The current master plan for the Chain of Lakes was completed in 1997. The plan has directed many of the investments that have since occurred such as pathway redevelopment around the lakes and shoreline restoration at Lake of the Isles. As happens with all master plans, the circumstances upon which the plan was based have evolved since its completion.
Within the Chain of Lakes, the place where changing circumstances are having the greatest impacts is the area between the north shore of Lake Calhoun and the south shore of Lake of the Isles. In this area Tin Fish has become a wildly-popular destination, the Midtown Greenway is carrying hundreds of thousands of cyclists each year, the Calhoun Sailing Club has grown significantly and redevelopment is bringing ever greater urban density to the park edge – all circumstances that were mere glimmers when the plan was completed in 1997. The new norm of this area is putting significant pressure on the safety and enjoyment of the park but also opens exciting opportunities to reimagine this landscape’s place in the life of our City.
In many ways the area has always been an enigma; the soils are poor, much of the area is wetland, and a rail line and Lake Street create major barriers between the two lakes. The area feels and functions like leftover land. As a result, the recreational features are disjointed and a visitor has little idea standing at one lake’s shoreline that they are within shouting distance of the other.
Staff believes the time is right to take a fresh look at the broad area between Lake Calhoun and Lake of the Isles (diagram enclosed). This effort is viewed as a supplement to the current master plan, not a replacement. Staff proposes a multi-day community design charrette that meaningfully engages the public and key stakeholders in envisioning the future of the area. The charrette would abide by four primary principles.
- Respect current uses: There is a spectrum of recreational uses in the study area such as dog park, athletic fields, sailing, wind surfing, and dining. Enhancing all current uses is viewed as central to the effort.
- Solve problems: Examples are to address the use conflicts at the sailing club/boat launch/Tin Fish area and resolve pedestrian/bike circulation and safety issues between Isles/Greenway/Calhoun.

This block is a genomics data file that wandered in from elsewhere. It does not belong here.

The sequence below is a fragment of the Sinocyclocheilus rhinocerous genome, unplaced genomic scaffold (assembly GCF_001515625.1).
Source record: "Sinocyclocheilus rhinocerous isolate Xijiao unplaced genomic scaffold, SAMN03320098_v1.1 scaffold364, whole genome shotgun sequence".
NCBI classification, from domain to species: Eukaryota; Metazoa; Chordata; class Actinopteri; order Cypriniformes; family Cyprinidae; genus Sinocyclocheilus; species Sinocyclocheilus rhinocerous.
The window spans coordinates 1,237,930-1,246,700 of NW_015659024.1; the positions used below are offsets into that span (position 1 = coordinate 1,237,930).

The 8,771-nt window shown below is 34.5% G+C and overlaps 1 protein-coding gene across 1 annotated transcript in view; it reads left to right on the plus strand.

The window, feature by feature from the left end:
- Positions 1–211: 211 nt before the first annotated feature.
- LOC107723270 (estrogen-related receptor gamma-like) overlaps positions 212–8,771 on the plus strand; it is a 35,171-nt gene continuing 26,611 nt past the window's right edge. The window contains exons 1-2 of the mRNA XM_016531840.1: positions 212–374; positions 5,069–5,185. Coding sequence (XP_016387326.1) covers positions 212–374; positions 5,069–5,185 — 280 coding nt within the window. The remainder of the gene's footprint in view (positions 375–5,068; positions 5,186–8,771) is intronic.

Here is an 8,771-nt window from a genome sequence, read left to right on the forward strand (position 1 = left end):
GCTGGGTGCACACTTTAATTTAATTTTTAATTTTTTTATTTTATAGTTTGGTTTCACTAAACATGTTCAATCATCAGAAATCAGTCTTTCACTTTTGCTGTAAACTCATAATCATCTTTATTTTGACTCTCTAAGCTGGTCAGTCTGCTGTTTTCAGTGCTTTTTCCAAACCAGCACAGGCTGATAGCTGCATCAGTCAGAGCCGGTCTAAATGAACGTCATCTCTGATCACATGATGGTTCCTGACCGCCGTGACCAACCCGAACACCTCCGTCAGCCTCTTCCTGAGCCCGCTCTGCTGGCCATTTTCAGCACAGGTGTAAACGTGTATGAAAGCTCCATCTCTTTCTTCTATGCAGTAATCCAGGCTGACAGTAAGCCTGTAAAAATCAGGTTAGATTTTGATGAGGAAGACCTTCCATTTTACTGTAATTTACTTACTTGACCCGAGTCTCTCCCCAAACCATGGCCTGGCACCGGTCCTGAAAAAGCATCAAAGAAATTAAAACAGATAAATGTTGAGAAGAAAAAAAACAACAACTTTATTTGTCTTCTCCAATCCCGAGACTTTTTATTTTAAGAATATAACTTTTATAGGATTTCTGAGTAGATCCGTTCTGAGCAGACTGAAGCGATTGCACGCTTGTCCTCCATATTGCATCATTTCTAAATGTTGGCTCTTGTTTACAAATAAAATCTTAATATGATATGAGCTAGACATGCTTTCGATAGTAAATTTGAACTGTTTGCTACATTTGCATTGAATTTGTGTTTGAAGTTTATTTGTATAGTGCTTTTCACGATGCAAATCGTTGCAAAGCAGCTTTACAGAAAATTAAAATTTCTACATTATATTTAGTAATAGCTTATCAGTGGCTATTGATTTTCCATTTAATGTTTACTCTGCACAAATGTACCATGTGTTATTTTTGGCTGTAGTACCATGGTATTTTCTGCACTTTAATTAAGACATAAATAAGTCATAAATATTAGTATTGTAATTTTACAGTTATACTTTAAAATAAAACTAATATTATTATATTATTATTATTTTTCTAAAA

- Envision a positive inter-relationship between park and development: How could Lake Street be re-envisioned as a great street through a park? How can future redevelopment at the vacant site adjacent to the Calhoun Beach Club be leveraged to enhance the park experience and vice versa?
- Reweave the landscape: This is a scarred and disjointed landscape. How can it be re-envisioned as a coherent landscape that simplifies and clarifies the inherent connections between these two celebrated lakes?
Much like the recent charrettes conducted for Wirth Park and Webber Park, a creative team would be contracted to participate with MPRB staff in the charrette and to prepare design concepts. The community would be asked to participate directly throughout the 2-3 day charrette process to identify core values for the effort and critique alternative approaches developed during the effort.
Once the charrette is complete, staff and consultants would package the outcomes and community feedback as well as develop core strategic directives for review and reaction from the community and the Board of Commissioners. There would likely be several formal actions resulting from the process that the Board would be asked to consider.
Staff proposes to conduct the charrette in October 2012 and to partner closely with surrounding neighborhood organizations and the City of Minneapolis in its conduct. There would be a significant communications and outreach effort to advertise the event and its outcomes. The charrette would be conducted in a location within or close to the study area in order to embed the event directly in the community and the landscape.
The approved 2012 Planning Division budget includes $30,000 to address the study area. If the Board is supportive of the charrette idea, staff will also ask other key stakeholders to financially-participate in the process.
The North Lake Calhoun / South Lake of the Isles area needs focused attention. The Park Board is the appropriate organization to lead the way in envisioning the future of not only parkland but the complex inter-relationships of all parties, public and private, within this landscape.
This item is for discussion purposes.